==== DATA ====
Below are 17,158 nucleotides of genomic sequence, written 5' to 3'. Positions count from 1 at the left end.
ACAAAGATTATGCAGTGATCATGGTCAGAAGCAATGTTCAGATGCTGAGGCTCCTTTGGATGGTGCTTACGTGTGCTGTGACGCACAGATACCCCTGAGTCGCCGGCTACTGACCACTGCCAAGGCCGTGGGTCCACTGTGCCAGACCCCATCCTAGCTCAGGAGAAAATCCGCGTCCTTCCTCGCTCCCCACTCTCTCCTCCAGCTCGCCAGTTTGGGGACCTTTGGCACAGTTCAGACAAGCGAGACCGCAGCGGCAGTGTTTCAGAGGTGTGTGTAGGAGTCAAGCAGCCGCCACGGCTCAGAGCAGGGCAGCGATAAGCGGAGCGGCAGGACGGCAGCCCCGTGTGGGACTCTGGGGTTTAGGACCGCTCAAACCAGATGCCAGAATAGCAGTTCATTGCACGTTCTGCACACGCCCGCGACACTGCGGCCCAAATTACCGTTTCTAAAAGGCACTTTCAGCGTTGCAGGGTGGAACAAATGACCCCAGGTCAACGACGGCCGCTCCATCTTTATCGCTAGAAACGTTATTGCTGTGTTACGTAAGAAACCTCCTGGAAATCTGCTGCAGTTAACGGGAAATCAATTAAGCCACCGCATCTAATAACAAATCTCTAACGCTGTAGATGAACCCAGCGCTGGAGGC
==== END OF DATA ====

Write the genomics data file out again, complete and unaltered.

Below are 17,158 nucleotides of genomic sequence, written 5' to 3'. Positions count from 1 at the left end.
ACAAAGATTATGCAGTGATCATGGTCAGAAGCAATGTTCAGATGCTGAGGCTCCTTTGGATGGTGCTTACGTGTGCTGTGACGCACAGATACCCCTGAGTCGCCGGCTACTGACCACTGCCAAGGCCGTGGGTCCACTGTGCCAGACCCCATCCTAGCTCAGGAGAAAATCCGCGTCCTTCCTCGCTCCCCACTCTCTCCTCCAGCTCGCCAGTTTGGGGACCTTTGGCACAGTTCAGACAAGCGAGACCGCAGCGGCAGTGTTTCAGAGGTGTGTGTAGGAGTCAAGCAGCCGCCACGGCTCAGAGCAGGGCAGCGATAAGCGGAGCGGCAGGACGGCAGCCCCGTGTGGGACTCTGGGGTTTAGGACCGCTCAAACCAGATGCCAGAATAGCAGTTCATTGCACGTTCTGCACACGCCCGCGACACTGCGGCCCAAATTACCGTTTCTAAAAGGCACTTTCAGCGTTGCAGGGTGGAACAAATGACCCCAGGTCAACGACGGCCGCTCCATCTTTATCGCTAGAAACGTTATTGCTGTGTTACGTAAGAAACCTCCTGGAAATCTGCTGCAGTTAACGGGAAATCAATTAAGCCACCGCATCTAATAACAAATCTCTAACGCTGTAGATGAACCCAGCGCTGGAGGC